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A ROYAL LOUIS XV BRASS INCLINING MECHANICAL MINUTE DIAL
A ROYAL LOUIS XV BRASS INCLINING MECHANICAL MINUTE DIAL
A ROYAL LOUIS XV BRASS INCLINING MECHANICAL MINUTE DIAL
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A ROYAL LOUIS XV BRASS INCLINING MECHANICAL MINUTE DIAL
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A ROYAL LOUIS XV BRASS INCLINING MECHANICAL MINUTE DIAL

BY JULIEN LE ROY (1686-1759)

Details
A ROYAL LOUIS XV BRASS INCLINING MECHANICAL MINUTE DIAL
BY JULIEN LE ROY (1686-1759)
The silvered base plate with brass bun foot and two screw feet, two bubbles levels and graduated latitude arc; the inclining plate with silvered hour scale VII-XII-V signed Julien Le Roy aux Galleries Du Louvres with table of latitudes for 22 cities, the minute dial a geared Vernier 6-1 for tens of minutes and 0-9 for minutes on wheel, a sighted gnomon with rest for when folded; housed in green felt lined case bound in red morocco  with gilt tooling, the top panel with arms of Louis XV (Olivier Fer 2495, 16).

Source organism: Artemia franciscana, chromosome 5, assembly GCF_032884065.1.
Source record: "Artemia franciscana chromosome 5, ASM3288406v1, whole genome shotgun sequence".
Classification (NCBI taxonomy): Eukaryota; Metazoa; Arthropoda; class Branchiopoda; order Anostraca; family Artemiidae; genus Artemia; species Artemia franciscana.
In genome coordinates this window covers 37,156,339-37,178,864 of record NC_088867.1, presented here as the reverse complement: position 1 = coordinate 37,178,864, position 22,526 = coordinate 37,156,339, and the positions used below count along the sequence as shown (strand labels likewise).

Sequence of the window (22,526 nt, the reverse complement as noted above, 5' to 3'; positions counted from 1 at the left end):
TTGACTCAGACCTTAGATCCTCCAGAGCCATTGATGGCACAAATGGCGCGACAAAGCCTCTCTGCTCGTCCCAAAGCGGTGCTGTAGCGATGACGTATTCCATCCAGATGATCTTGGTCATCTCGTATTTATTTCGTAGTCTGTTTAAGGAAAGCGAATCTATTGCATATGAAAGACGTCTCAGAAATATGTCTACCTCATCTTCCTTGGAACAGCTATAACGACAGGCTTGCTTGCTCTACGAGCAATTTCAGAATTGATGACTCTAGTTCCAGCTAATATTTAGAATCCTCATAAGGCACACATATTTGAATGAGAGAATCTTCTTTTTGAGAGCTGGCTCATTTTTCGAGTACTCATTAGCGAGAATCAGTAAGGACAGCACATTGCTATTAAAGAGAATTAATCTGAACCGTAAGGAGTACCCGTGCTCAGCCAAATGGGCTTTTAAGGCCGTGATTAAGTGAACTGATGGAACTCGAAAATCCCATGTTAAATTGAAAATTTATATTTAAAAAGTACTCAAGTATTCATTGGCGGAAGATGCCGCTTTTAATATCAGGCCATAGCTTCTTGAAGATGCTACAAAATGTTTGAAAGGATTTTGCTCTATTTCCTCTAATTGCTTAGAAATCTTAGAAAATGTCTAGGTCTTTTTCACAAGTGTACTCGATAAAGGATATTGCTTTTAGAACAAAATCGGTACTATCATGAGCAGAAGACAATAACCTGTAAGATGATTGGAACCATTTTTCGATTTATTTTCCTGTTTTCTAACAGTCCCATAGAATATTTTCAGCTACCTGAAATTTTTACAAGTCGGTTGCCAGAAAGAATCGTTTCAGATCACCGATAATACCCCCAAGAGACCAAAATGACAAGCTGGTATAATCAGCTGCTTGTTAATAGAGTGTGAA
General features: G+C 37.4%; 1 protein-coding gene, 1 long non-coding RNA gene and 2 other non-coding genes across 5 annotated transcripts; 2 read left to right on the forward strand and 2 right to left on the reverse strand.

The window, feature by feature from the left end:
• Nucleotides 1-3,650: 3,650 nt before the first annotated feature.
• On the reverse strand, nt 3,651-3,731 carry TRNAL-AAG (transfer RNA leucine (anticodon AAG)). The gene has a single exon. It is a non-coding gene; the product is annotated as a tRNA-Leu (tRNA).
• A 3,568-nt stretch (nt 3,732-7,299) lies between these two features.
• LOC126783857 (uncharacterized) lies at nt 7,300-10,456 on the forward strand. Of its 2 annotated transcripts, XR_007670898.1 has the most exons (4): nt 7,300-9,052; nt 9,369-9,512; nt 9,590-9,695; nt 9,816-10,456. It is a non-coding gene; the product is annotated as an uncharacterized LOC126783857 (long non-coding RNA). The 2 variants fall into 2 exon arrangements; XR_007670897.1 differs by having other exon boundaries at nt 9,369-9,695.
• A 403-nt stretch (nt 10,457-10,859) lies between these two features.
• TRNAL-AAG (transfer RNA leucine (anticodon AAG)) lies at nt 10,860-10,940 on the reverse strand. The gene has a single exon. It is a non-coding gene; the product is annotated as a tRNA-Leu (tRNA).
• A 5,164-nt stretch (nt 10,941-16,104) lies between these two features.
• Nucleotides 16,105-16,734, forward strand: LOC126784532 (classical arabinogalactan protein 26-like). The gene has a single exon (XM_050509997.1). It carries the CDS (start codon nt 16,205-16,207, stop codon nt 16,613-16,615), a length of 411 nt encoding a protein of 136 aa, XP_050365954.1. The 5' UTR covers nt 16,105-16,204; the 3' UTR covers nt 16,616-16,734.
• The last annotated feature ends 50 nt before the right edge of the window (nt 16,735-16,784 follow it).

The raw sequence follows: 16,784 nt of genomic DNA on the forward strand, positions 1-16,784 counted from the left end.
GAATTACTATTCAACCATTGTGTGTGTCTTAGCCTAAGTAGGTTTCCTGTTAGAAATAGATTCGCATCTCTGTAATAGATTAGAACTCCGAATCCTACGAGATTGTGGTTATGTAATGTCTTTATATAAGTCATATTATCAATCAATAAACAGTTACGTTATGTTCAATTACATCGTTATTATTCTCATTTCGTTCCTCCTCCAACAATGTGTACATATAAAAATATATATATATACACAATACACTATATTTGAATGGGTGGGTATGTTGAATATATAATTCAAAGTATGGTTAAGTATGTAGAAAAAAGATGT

8 in. (20.5 cm.) long; 7 in. (17.5 cm.) wide; 3 in. (8 cm.) deep
Provenance
Almost certainly commissioned for King Louis XV of France (1710-1774).
Rothschild collection.

Brought to you by

Paul Gallois
Paul Gallois

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Lot Essay

Julien Le Roy (1686-1759) was born in Tours and by the age of thirteen had already made his first clock. By the age of seventeen he was established as apprentice to Le Bon in Paris, where he was so quick and adept at his work that he made and finished a repeating watch in just eight days. Shortly after he had attained his Mastership he was given the Directorship of the French Société des Arts. In 1739 he was appointment Horloger Ordinaire du Roi in 1739. His inventions included turret clocks, equation clocks and pull repeat mechanisms. An innovative clockmaker, he worked closely with the two finest French instrument-makers of the time, Lemaire and Langlois.

The mechanical minute dial solves the problem that most portable sundials cannot achieve an accuracy of better than a quarter of an hour. By using a sighting device rather than a gnomon, a geared mechanism can amplify the movements of the alidade so that a pointer can give the minute of the day. A sundial with a high level of accuracy such as this would have often been used to set a clock or watch to local solar time. A clock can keep the time, of course, but not find it; so the use of an accurate sundial is required.

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